The narrator's commentary as he passes by San Francisco's Chinatown on his way to Seattle and the haunted cemeteries also hints that the real concern here is with being devoured by an unvanquished Asian culture rather than by spiteful Chinese spirits: "Opium.  Sweatshops.  Money.  Smuggling of every commodity, especially illegal immigrant Chinese.  We fight war after war in the Orient.  The Orient always wins.  It absorbs, takes us over, we disappear into its enormous yawn" (248).  The Chinese ghosts at the cemetery sound a lot like the narrator's description of Chinatown: "The voices were like the babel of a public market, or like the disjointed buzz of a crowded street" (282).  For all its supernatural trappings, its concern with ghostly possession, Cady's narrative displays a preoccupation with real-world cultural contamination: from the American soldiers who "become Asiatic" (255) as a result of their wartime experiences, to the Negro character Albert Bird, who despite all his talk about Indian-controlled crows and ravens affects the nickname "Blackbird," wears black feathers in his hair, and is seen "[d]isplaying Indian tricks" (288) of equestrian skill.  Yet ultimately it's Cady's novella that performs the greatest trick.  Bjorn North's statement that he's "afraid there's no safe place to die" (246) is duplicitous not just because North is attempting to lure his two friends to the cemeteries so he can murder them and offer them as appeasing/
atoning sacrifices to the spirits of the place.  Contra North, the true fear expressed by By Reason of Darkness is that the white man in America now has no safe place to live.

Starkly contrast with Cady's approach, Louise Erdrich has asserted that Native American writers, "in the light of enormous loss, must tell the stories of contemporary survivors, while protecting and celebrating the cores of cultures left in the wake of enormous catastrophe" (qtd. in Smith 72) [see Note 20 below].  It proves worthwhile to return one last time here to Erdrich's novel Tracks, to observe the alternate relationship formed with one of Cady's main source texts.  From title and plot to (arboreal) setting and the narrator's Orientalist attitudes toward the so-called primtive, Cady's By Reason of Darkness makes ample allusion to Joseph Conrad's Heart of Darkness [see Note 21 below].  Erdrich likewise invokes Conrad, but she chooses to seize not upon the darkness but on his postcolonial perspective.  Both Erdrich's and Conrad's narratives include rapacious yet anonymous "Agents" trading in Chippewa property and African ivory, respectively.  The Company in Heart of Darkness houses a "large, shining map, marked with all the colors of the rainbow" (13), and in Tracks one also finds a multi-colored map (detailing the precarious status of Chippewa allotments following the divide-and-conquer policy of the Dawes Act).  Finally, while the Belgian despoiling of the Congo that Conrad traces was a historical enterprise overseen by King Leopold II, Erdrich has the nun Pauline adopt an appropriate name when becoming an active suppressor of Chippewa culture: Leopolda.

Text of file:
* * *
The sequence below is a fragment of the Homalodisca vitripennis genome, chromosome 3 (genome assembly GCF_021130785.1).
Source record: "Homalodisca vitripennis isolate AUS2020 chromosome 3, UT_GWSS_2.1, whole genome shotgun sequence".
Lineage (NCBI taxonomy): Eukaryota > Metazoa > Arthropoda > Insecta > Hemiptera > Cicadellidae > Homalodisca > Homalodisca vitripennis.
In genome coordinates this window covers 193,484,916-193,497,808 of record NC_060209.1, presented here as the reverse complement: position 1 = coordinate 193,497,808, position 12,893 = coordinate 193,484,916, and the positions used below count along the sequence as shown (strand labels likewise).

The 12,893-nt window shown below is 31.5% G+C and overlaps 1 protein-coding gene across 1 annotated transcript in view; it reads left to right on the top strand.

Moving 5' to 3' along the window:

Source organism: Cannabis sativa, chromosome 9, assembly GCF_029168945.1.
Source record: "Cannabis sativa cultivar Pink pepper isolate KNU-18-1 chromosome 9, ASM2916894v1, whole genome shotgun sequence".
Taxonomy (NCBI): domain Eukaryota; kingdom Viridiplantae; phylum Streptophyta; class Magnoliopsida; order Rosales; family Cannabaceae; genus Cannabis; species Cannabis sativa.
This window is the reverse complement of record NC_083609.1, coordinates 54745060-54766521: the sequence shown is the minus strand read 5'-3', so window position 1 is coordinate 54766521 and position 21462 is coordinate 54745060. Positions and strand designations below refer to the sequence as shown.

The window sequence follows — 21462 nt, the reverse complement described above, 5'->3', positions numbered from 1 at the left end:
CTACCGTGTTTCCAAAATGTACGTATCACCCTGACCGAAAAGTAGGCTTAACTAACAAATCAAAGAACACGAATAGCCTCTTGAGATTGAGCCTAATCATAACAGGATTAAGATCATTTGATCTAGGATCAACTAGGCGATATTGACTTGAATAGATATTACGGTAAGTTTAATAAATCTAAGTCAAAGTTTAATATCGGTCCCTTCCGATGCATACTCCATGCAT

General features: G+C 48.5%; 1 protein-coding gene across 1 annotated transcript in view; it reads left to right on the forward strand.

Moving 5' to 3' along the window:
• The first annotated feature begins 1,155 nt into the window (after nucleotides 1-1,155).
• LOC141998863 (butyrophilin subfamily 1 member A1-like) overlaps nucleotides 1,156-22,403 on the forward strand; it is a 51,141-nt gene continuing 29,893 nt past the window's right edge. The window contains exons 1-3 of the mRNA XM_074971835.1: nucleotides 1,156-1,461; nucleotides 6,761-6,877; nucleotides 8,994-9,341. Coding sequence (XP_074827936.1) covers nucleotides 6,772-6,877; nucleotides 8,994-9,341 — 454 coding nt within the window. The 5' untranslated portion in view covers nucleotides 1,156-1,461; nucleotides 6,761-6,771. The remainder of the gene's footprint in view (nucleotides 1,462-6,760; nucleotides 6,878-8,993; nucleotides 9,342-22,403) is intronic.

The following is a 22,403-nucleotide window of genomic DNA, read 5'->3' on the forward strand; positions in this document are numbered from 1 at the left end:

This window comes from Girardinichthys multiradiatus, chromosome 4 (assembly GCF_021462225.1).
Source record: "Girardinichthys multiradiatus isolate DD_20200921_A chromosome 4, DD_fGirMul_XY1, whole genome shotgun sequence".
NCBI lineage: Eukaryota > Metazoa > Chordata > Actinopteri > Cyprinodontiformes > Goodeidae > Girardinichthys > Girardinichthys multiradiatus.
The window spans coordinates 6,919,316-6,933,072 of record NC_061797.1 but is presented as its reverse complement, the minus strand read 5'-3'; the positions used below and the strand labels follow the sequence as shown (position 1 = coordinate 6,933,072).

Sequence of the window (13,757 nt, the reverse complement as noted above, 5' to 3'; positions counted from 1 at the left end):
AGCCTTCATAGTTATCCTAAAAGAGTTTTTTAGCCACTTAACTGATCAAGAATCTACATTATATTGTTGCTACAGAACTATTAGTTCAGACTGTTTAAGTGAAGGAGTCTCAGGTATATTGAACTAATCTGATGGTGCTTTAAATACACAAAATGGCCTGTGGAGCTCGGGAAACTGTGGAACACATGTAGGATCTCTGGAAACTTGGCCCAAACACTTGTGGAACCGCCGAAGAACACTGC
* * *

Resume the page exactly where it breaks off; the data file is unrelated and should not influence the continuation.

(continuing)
Erdrich's recourse to Conrad is an integral part of the emergent qualities of Tracks, but it can also point towards a model for the continued emergence of Native American Gothic.  The contra-dictions of Conrad's Kurtz, who presents himself to Marlowe's imagination "as a voice" (48) yet presides over "unspeakable rites" (50) in Africa, perhaps anticipate the modern horror genre that has gone native in its appropriation of tribal mythology and bespeaks a desire to simultaneously silence and demonize (recall Kurtz's own conclusion in his report on the Suppression of Savage Customs:
"Exterminate all the brutes!" [51]).  Refusing, though, to let Native American myths and customs be darkened into unspeakable rites, a writer such as Erdrich reclaims the right to narrate their cultural significance.  Like Conrad's colonial Africa (and hopefully, as the intertextual matrix constructed by this essay has helped demonstrate), the meaning and value of such Native American
"property"--and the propriety of its usage--is still up for grabs.  By recognizing horror as a potentially subversive rhetoric to be employed in the dialogue with dominant culture, Native American writers might follow Erdrich's Tracks, staking a claim against continued dispossession and driving a stake through the heart of darkness generically attributed to tribal mythology.  By seeking to expose the ideologies of appropriation and abjection, such writers might take the vague yet frantic Kurtzian cries of "The horror!" and respond with the critical interrogation, "The horror?"

Notes to Part 5

17.King himself displays a penchant for comparative racism in Pet Sematary, suddenly likening the demonic Wendigo's eyes to those in a "classical Chinese painting" (327).  Notice, also, how the analogue with Pet Sematary formed in By Reason of Darkness surreptitiously links an Indian cemetery with King's site of animal burial (perhaps appropriately, in this light, a critically-wounded horse is buried in the Indian cemetery at the end of Cady's novella).